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Sunday, November 29, 2009

If I had a NIKKel for ....

Wow binv, those are some really bad puns you are coming up with.

I showed my long term NIKKEI count back in September (Long Term Count of NIKKEI), and last week I showed a chart update on several Asian indices (Another Look at a Few Asian Markets).

I want to continue this train of thought with the NIKKEI. Here, first is the long term chart for reference, with the accompanying notes from my last Asian post:

Next is the old NIKKEI. Ouch. The long term chart tells the story of this Blue Supergiant, which burned so hot and so bright for decades, and is continuing to implode after fusing all that hydrogen into helium.

It has been leading down recently. And I think a lot of this has to do with the "carry trade" baton being handed from the Yen to the Dollar. So a fair question is, what happens to US markets when the carry trade gets handed off to somebody else? (Treasury Bond rates are a balloon being held underwater, but I certainly don't argue that rising rates will make the Dollar healthier. Far from it. Just more expensive. Riddle: Is a more expensive worthless dollar still worthless?")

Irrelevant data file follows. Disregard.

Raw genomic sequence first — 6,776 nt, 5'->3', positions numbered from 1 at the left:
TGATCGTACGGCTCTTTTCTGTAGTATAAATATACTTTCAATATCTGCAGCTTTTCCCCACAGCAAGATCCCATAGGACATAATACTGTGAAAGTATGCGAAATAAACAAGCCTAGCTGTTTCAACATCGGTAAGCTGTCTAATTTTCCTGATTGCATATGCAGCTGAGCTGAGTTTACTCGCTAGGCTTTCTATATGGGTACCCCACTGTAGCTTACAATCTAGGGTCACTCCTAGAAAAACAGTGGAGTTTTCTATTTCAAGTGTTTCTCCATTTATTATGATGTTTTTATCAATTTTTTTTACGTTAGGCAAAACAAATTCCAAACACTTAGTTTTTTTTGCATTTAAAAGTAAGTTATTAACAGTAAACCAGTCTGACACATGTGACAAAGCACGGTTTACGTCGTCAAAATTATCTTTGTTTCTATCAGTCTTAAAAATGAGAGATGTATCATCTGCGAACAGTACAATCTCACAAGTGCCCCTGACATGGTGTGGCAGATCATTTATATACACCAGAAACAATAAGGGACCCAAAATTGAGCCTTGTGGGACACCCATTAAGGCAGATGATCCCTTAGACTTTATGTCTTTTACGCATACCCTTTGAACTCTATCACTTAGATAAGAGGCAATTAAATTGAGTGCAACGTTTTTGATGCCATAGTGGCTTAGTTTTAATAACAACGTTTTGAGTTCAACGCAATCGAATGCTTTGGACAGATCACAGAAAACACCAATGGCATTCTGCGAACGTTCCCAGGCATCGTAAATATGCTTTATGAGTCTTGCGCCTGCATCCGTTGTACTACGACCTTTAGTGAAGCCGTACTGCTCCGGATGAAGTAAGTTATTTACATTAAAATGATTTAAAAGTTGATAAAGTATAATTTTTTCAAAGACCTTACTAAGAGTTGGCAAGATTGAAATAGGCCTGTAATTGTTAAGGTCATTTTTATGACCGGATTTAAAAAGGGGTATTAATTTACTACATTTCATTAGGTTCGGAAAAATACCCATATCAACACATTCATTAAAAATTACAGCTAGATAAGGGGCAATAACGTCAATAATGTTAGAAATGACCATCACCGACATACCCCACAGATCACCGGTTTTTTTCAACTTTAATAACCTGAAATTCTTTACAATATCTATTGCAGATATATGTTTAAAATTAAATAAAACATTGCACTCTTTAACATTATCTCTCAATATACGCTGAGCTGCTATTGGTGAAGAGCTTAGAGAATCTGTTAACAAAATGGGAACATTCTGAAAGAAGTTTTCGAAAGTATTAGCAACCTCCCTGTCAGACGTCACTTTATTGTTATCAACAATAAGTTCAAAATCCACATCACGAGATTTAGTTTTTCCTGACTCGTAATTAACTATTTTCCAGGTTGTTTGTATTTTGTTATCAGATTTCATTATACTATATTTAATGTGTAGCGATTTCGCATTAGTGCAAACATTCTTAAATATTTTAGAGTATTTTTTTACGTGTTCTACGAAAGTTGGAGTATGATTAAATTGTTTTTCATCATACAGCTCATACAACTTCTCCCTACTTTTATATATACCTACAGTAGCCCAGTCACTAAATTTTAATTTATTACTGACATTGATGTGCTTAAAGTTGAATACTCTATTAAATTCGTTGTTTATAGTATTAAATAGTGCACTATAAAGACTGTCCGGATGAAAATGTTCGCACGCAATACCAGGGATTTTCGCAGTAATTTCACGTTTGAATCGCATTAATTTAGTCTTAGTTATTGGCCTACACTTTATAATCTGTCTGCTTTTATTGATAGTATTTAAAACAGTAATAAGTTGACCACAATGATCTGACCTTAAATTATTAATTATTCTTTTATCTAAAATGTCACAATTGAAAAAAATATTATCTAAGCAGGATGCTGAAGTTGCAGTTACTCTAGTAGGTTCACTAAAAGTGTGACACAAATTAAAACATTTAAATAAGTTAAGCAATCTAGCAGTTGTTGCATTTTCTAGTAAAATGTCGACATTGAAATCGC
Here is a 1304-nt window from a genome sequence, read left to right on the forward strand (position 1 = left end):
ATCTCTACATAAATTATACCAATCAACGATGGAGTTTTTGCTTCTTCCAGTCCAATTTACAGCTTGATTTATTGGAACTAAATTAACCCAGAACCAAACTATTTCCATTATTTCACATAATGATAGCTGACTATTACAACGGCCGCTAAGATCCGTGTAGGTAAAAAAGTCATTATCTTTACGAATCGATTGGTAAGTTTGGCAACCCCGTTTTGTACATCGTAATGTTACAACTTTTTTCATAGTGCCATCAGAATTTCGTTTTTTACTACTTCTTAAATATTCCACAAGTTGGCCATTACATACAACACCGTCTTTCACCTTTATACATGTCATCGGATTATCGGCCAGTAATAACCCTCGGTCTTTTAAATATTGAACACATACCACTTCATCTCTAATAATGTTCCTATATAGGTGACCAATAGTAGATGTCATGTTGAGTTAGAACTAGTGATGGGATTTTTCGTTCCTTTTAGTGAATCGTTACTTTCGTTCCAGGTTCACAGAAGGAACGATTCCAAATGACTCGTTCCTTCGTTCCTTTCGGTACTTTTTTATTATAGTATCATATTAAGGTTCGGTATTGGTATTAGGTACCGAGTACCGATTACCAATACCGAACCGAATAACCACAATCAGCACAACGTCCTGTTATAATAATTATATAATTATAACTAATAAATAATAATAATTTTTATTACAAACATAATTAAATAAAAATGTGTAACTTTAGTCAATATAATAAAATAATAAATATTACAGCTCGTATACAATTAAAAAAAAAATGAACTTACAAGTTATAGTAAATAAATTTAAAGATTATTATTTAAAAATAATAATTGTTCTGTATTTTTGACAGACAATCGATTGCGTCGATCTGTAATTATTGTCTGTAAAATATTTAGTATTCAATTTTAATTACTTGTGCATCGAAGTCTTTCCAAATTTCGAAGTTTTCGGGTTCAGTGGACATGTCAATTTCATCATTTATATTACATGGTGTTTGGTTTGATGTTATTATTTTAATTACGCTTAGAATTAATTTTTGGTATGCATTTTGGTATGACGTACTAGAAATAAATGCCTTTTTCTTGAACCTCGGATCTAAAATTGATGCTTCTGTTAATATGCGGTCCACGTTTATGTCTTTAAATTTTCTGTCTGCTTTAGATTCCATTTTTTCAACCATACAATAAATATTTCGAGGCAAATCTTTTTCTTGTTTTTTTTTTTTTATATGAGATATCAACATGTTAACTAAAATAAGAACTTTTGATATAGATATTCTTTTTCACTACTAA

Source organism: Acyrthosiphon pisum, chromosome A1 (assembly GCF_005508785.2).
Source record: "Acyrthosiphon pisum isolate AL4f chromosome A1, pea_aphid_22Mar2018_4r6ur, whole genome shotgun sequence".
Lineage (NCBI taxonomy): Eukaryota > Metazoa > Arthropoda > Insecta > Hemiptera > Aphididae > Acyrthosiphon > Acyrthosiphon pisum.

So lets zoom into the daily chart. Just as the indicators were signaling a bottom back in 2008/early 2009, they look to me like they have been signaling a top as well. The NIKKEI has not made a higher high since August.

The long term count above shows a 5-wave move down with the NIKKEI starting its 5th wave. Since August the move does does not look like, nor does it count like a clean impulse. But you can see on the notes below, it does look and count like a leading diagonal feeding into a larger leading diagonal.

Columbia has been doing some *excellent* work in comparing leading / lagging major indices and has been using the NIKKEI has a leading indicator. This is well worth checking out: Follow the Leader?

The big question is, how does it handle the large support area it finds itself on right now? I don't have an answer to that question. But I see 2 main possibilities

1) It ignores it and breaks down definitively. This means the second leading diagonal doesn't really exist. However, if you look at the indicators, they are already oversold. So a breakdown here will get a bit of a run, but I doubt it will be a "crash"

2) It respects the support and bounces up. However this would be a classic technical bounce to burn off oversold. The bearish implications in this scenario are much more severe. The indicators have already shown significant bearish divergence earlier this year and I am showing below a potential Head and Shoulders setup of massive proportions. This would be a very big deal

So either way, other than for *very short term trades* the NIKKEI chart looks very bearish to me.

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